Markov Chains and Random Walks

Markov chain is a discrete-time stochastic process whose evolution in future depends only on the present state and does not depend on the past states. Many phenomena can be modelled with Markov Chains and this is the reason why Markov chains are used in many areas of Applied Probability including Queueing Theory and Insurance Mathematics. An important example of a Markov Chain is a random walk. This is a discrete-time analogue of Brownian motion and Levy processes. This model is easy to describe and it has a number of applications in different areas of physics and mathematics.

The problems I am working on include estimates for the exit times probabilities of Markov Chains and random walks. The exit time is the time when a Markov chain leaves a domain for the first time. Exit times appear naturally in many situations. For example, if one describes the amount of work to be done in a queueing system as a Markov chain, then the exit time from the domain $(0,\infty)$ corresponds to the time when the system becomes empty. A closely related problem is obtaining of the estimates for stationary probabilities. Many Markov chains are stable in the sense that after a long period of time the probability to be in some state $i$ converges to a number $\pi_i$. The probabilities $\pi_i$ define the stationary distribution and are essentially one of the main characteristics of stable Markov Chains. It is rarely possible to obtain an exact expression for the exit time probabilities or stationary probabilities, hence it is important to have estimates for them.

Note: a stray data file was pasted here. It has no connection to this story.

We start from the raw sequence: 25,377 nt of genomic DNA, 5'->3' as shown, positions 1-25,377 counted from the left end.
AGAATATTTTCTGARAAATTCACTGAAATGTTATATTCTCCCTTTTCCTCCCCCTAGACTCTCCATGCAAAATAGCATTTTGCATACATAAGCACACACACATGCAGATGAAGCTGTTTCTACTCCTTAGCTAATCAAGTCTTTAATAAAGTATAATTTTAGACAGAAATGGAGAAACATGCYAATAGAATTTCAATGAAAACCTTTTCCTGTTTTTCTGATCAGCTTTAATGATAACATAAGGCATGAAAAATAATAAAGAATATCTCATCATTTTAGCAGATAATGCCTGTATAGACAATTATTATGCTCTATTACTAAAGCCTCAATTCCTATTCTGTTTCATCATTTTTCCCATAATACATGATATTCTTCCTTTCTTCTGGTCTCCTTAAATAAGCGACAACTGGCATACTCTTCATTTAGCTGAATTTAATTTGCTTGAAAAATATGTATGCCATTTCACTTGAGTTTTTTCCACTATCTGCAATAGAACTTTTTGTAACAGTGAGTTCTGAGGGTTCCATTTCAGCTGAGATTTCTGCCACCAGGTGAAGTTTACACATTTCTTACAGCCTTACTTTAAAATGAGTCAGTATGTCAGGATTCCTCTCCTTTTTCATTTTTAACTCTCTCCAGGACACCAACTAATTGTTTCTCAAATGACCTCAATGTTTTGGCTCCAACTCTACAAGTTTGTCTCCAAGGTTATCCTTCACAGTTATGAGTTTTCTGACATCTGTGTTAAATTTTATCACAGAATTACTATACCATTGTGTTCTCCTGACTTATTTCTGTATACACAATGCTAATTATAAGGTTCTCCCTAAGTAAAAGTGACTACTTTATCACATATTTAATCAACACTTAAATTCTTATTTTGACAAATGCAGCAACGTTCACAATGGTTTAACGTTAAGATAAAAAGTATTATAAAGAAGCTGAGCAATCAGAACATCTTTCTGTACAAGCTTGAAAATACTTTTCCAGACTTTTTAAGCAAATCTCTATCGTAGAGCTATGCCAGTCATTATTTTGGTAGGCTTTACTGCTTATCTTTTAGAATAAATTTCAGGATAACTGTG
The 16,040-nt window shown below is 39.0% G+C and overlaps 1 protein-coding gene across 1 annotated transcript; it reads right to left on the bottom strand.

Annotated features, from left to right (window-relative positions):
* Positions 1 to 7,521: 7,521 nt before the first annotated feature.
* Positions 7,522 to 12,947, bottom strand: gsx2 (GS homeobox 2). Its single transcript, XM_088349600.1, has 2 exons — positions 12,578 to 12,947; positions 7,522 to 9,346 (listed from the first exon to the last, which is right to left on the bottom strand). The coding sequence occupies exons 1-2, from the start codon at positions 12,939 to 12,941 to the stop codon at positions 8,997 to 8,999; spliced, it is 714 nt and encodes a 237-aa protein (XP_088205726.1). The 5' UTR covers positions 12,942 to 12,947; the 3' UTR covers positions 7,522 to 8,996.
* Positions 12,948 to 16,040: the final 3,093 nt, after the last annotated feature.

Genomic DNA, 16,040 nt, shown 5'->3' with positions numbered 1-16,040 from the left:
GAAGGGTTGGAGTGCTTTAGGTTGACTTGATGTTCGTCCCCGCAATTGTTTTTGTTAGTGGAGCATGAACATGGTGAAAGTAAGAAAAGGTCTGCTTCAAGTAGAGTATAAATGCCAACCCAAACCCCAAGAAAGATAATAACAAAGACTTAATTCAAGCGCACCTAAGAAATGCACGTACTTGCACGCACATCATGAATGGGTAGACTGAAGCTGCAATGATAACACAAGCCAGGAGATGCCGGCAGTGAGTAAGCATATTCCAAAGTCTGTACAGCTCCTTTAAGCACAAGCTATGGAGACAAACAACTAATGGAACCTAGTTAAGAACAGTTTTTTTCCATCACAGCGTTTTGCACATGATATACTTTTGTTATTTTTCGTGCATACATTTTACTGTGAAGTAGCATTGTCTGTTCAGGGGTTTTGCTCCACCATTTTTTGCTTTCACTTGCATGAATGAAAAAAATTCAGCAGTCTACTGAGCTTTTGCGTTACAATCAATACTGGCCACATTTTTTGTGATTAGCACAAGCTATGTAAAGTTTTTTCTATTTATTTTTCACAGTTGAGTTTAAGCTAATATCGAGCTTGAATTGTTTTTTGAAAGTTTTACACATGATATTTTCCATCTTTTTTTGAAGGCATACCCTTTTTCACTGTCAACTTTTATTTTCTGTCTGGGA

Academic contact

Dr Denis Denisov, Tel: +44 (0)161 306 3678, E-mail: Denis.Denisov (@manchester.ac.uk)

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